The responsibility for ensuring food safety in the country of consumption tends to fall on regulatory agents such as the United States Department of Agriculture (USDA) and the Food and Drug Administration (FDA), with the latter responsible for actual food inspections. With 650 inspectors to cover 60, 000 domestic producers and 418 ports of entry, the FDA inspectors are only able to check less than 1 percent of regulated imports (NPR). This means that at the ports of entry where the Chinese exports enter the system, very few shipments actually get inspected. If the shipment is selected for inspection, the inspector will determine whether it complies with the required domestic standards. If the container meets the standards, it passes through into the US and contents are then distributed to retail outlets for purchase. If it fails inspection, the container is shipped back to the country of origin.
Even though such a low percentage of shipments are actually inspected, the rate of refusal for Chinese Shipments is relatively high. In April of 2007, for example, 257 shipments from China were refused and shipped back (NPR). With 99% of shipments passing through the border without inspection, the only surprise is that there haven’t been a lot more cases of tainted food and counterfeit drugs than already reported. What is more, the FDA plans on closing nearly half of its 13 food-testing labs which means that even fewer samples will now be tested (NPR). Basically, the FDA is reducing their role in food safety assurance, effectively transferring accountability to importing food companies. In a letter written by the agency and sent to food manufacturers earlier this month, manufacturers were told not to depend on FDA testing to assure safety but rather to assume legal responsibility and make sure all the ingredients used in their products were safe for consumers (NPR).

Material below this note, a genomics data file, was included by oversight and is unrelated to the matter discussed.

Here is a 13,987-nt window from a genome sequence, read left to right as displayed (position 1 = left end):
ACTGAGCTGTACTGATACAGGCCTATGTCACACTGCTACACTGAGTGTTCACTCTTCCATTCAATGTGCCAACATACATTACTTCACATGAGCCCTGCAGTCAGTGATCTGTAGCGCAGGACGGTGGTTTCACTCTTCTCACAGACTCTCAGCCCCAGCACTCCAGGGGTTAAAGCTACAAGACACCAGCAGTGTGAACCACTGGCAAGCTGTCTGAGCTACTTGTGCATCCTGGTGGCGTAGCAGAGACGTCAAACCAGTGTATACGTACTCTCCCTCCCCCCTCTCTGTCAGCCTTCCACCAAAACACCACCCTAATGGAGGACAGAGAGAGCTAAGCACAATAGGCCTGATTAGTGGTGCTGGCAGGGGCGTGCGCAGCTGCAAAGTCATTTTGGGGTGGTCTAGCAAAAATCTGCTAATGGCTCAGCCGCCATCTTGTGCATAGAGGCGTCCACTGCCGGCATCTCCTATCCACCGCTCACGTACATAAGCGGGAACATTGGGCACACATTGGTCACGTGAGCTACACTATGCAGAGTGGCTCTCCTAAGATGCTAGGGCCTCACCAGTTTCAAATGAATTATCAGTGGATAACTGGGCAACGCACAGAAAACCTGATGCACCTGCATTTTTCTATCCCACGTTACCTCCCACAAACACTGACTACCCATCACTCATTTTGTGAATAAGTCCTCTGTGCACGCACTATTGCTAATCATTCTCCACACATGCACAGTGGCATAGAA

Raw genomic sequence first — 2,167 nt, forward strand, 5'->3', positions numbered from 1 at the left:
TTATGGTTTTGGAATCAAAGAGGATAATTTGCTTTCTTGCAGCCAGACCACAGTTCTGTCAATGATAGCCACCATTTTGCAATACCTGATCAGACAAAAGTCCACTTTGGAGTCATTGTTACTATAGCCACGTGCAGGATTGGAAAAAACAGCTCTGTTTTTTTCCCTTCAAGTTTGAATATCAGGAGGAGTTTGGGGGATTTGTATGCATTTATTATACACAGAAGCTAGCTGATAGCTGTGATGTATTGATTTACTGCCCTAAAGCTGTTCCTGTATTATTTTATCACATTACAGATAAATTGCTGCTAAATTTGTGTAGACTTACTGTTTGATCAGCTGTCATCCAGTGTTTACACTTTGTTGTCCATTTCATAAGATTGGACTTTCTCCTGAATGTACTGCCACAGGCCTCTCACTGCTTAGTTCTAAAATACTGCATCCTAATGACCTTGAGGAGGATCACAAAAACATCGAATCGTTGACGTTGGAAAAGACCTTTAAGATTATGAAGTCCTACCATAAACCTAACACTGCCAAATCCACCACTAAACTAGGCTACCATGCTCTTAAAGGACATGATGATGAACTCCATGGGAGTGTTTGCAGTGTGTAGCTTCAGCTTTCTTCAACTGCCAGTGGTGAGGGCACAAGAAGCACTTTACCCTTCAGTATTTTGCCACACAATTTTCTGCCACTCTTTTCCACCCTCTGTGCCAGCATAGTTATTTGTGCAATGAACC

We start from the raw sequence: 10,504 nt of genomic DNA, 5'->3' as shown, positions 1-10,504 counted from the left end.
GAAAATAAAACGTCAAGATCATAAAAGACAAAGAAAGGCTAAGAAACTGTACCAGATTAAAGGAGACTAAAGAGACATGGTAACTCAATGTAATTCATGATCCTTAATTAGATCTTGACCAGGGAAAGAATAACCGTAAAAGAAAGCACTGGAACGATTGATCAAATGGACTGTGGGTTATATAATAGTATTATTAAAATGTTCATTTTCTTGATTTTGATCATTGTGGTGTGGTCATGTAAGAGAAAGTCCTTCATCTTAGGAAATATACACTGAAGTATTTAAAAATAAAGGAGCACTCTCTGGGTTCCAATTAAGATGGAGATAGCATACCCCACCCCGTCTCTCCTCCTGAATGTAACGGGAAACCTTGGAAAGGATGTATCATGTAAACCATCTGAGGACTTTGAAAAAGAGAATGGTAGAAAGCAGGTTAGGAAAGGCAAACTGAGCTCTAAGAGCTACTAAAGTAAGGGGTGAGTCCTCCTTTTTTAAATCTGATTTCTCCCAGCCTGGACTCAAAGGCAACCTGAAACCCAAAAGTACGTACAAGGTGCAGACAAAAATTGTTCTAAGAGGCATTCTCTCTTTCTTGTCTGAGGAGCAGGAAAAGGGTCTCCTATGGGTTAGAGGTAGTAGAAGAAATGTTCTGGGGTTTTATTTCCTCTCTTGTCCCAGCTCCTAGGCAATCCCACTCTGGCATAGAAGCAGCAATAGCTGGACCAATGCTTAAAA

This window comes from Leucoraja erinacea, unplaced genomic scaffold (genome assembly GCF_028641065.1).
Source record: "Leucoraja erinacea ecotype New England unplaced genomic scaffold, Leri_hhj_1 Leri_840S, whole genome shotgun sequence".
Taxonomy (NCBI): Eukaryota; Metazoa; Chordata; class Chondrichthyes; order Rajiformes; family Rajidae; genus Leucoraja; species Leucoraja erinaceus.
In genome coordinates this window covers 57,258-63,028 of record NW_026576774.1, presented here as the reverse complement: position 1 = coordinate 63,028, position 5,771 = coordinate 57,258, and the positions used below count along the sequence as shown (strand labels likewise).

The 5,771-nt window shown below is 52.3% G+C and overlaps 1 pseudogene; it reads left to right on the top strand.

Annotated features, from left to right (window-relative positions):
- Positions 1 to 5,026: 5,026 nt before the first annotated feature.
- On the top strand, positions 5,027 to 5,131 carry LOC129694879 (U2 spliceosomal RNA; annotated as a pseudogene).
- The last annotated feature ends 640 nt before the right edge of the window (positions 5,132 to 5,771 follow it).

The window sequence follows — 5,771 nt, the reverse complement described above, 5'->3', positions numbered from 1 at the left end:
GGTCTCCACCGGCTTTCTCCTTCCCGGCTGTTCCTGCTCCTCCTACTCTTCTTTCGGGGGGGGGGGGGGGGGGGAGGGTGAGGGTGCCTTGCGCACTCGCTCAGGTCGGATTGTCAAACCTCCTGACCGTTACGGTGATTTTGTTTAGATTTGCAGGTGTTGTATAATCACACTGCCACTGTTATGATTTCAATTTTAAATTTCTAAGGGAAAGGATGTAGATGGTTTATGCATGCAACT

With the FDA at limited capacity and assurance practices still questionable in China, products unfit for human consumption will continue to enter the US, placing the burden on consumers and forcing them to determine who to depend on and trust that their food is safe to eat?
The Role of Suppliers and Buyers
The risks in food sourcing have always been there but the severity of the problem indicates that business-as-usual can no longer continue and that consumers need to be assured by all members of the supply chain that they are performing their due diligence and complying with laws and regulations at their point of production. In the past, buyers would have used a number of strategies to compel suppliers to comply with their standards, including the cancellation of contracts and returning of shipments at the supplier’s expense. In many commodity supply chains today, however, Chinese goods and products dominate supply to such an extent that importers have little choice but to buy from them. In fact, some supply chains are now almost completely dependant on China and would be crippled if Chinese suppliers sold their products elsewhere. For instance, China has become the leading supplier of many food ingredients, such as apple juice, a primary sweetener in many foods; garlic and garlic powder; sausage casings and cocoa butter (NPR). In addition, China now also dominates and controls China controls 80 percent of the world's production of ascorbic acid, a valuable preservative that is ubiquitous in processed and other foods (Washington Post).